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I find it tough being the only male vampire in Somerset. I have to stay in all day and only come out at night to play and dine. That’s why you never see me out in public during the day.

Another problem I have is that I need to drive into New Brunswick periodically at night to prevent myself from pouncing on Somerset residents. The blood supply in Somerset is very thin because of the age of most people here. I need healthy blood and need to hang out at late night fraternity parties at Rutgers University.

Whenever my significant other and I arrange to meet socially with Somerset friends for dinner I tend to stare longingly at their necks. What’s interesting is that no one has questioned the fact that I haven’t aged in the more than fifteen years I’ve been in Somerset. People who know me obviously think I have youthful genes.

I’ve looked long and hard to see if there are any other vampires in Somerset but so far I haven’t come across any. It’s not like gays in the military where you don’t ask, don’t tell. The problem is the vampires I’ve known for centuries simply can’t afford homes in Somerset. They tend to live near college campuses so that they can dine young and stay young. They say that there is an embarrassment of riches where they live. Sometimes I visit my friends in college towns and get there by way of overnight delivery via a Federal Express big box. While visiting with my old vampire friends, I also manage to fatten up somewhat before returning home. But I can’t get any of my old friends to visit me at Somerset.

Yes, I’ve made many friends in Somerset but I’m concerned that one day they will find me out. It’s not like coming out of the closet to announce that you’re gay or partial to mushrooms. Most people are rather uncomfortable around vampires and fear for their well-being. Not too many folks have a thing about living forever and that’s the real problem. They can’t imagine that their great grandkids could look older than they do one day.

I’ve been a vampire exactly 287 years. I was a member of the Cheyenne nation. Yes, I have Indian blood in me along with all the other ethnic traces of blood that I’ve accumulated through the centuries. I remember the moment I became a vampire. I was out hunting for bison when I came across a band of Spanish conquerors. I was chatting with them about what America would be like in a hundred years when they surrounded me, held me down and started biting my neck.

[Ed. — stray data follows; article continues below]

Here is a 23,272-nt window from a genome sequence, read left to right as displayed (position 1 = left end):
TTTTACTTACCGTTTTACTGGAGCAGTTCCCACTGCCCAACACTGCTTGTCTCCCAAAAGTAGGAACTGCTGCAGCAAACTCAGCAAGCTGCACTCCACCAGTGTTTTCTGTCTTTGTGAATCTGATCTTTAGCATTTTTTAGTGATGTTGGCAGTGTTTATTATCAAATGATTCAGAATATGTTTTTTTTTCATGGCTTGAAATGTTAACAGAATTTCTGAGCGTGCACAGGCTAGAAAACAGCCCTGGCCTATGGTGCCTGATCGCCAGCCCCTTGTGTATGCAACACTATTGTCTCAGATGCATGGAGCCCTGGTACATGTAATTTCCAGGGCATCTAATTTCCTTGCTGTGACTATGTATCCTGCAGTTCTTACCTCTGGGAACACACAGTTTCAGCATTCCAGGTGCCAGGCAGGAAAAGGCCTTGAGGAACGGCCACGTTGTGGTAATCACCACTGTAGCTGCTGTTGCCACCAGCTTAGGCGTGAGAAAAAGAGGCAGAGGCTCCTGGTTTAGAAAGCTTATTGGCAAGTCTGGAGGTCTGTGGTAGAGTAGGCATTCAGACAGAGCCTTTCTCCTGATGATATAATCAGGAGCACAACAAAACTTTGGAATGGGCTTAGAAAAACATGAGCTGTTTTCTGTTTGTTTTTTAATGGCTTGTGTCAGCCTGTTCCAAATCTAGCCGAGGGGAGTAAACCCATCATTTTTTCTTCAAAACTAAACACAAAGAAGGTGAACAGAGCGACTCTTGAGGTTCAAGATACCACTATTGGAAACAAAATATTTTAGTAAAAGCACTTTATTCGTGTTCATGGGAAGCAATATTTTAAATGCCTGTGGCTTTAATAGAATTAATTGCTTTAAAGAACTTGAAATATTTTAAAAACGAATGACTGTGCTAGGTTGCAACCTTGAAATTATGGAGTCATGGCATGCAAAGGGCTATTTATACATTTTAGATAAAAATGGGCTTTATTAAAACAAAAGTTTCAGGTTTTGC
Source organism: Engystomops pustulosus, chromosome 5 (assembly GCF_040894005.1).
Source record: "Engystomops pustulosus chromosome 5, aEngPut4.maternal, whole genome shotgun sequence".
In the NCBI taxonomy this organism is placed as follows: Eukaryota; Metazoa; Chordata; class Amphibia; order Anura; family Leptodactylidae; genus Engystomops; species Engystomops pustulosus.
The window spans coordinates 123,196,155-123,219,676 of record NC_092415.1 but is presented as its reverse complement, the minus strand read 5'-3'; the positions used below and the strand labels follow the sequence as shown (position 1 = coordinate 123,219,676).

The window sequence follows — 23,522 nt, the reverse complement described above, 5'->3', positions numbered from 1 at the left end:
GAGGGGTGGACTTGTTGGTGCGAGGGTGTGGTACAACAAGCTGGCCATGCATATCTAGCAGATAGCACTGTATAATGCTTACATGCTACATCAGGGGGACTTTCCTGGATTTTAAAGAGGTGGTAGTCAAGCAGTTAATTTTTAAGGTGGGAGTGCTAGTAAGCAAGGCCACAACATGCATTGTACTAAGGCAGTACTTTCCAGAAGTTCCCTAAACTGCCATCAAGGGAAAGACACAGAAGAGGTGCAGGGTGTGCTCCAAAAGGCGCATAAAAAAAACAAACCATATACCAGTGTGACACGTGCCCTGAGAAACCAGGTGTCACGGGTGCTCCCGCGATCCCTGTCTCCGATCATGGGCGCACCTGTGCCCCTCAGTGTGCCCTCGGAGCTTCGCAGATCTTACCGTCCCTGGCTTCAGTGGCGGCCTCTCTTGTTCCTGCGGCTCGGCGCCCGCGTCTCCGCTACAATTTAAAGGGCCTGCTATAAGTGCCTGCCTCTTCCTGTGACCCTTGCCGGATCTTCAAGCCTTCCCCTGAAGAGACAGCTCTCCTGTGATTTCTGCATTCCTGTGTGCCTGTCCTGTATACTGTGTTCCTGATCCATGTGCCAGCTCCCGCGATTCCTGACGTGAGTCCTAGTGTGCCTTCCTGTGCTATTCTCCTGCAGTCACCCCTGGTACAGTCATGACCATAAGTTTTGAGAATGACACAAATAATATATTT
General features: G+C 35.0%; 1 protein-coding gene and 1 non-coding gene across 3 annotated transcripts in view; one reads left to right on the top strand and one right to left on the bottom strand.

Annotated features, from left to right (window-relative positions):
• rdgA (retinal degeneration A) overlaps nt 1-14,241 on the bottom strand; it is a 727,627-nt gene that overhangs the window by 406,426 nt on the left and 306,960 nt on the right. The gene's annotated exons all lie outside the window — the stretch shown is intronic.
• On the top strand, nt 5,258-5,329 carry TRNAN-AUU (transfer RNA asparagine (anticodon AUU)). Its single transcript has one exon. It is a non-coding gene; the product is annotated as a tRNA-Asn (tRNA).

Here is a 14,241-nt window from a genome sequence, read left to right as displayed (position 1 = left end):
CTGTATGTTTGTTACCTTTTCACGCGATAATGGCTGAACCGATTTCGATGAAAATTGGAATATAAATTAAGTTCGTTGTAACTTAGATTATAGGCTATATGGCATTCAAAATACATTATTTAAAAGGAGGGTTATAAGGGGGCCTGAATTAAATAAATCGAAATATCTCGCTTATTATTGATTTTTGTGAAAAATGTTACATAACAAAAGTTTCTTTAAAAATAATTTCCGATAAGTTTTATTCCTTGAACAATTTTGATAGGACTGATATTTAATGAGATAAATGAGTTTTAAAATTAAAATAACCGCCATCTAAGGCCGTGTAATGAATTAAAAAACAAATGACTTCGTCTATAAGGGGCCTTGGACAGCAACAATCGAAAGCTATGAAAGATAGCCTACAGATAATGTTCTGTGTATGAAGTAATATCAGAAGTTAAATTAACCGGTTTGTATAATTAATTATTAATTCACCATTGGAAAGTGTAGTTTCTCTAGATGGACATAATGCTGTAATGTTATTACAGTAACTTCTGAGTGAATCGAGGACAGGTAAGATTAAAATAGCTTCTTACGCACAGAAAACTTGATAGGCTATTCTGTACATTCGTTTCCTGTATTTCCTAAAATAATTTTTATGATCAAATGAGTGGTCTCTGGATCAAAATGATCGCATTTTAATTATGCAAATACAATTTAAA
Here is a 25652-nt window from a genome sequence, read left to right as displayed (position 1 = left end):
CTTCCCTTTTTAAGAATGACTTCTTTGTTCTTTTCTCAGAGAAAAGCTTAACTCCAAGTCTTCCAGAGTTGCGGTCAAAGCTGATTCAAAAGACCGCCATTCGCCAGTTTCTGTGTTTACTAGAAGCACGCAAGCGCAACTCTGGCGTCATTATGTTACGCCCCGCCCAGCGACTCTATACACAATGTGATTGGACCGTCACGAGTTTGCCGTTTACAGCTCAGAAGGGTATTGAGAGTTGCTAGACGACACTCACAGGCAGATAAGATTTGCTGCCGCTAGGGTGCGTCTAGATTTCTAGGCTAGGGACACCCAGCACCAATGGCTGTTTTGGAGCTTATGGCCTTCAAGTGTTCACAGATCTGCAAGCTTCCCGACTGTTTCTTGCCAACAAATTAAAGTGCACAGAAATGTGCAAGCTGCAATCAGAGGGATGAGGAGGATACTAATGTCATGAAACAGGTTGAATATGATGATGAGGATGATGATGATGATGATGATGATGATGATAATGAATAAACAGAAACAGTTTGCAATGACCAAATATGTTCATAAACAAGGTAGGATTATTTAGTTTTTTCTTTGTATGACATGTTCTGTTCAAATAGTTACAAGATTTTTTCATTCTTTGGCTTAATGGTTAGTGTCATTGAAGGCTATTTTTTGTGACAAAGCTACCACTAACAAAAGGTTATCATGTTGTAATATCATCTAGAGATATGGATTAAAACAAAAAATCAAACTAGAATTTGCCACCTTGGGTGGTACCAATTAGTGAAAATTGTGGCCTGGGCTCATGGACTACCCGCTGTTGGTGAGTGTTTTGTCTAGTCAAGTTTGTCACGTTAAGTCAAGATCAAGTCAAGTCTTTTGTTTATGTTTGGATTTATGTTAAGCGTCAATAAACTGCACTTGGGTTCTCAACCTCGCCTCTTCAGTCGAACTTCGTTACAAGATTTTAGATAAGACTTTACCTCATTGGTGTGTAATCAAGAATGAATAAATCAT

At first, I thought that this was the Spanish way of greeting new friends. But after they left me, I began to feel dizzy. That night I had the most incredible urge to drink blood. Now, mind you, I had never had a taste for drinking blood before. It certainly wasn’t a Cheyenne thing to do. We may have been Native Americans, but we were civilized and respected family and tradition very much.

I went out of my village tepee that first night and wandered over to the nearby Mohican camp. I crept into the barracks tent of division A warriors and had my first neck bite. After that it became second nature to me.

I’m sure you guessed by now that my significant other is also a vampire. How could she put up with me otherwise? I was single for about a hundred years after my initiation into the vampire nation and at that time we didn’t have online dating services. I met her about 135 years ago at a pottery show in New York and we’ve been together ever since. In fact, we’re about to celebrate our 130th wedding anniversary soon. I get goose pimples whenever I think about that.

But she and I have had to make major sacrifices living the vampire life. It’s so wonderful that Somerset has such a great nightlife. I can honestly say we’re literally out every night. We’re very sensitive about biting necks in Somerset though. We’re eager to protect the environment because if we didn’t would Somerset still be Somerset?

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Art Stevens celebrates 25 years writing the Shell Shocked column for the Sanibel-Captiva Islander.

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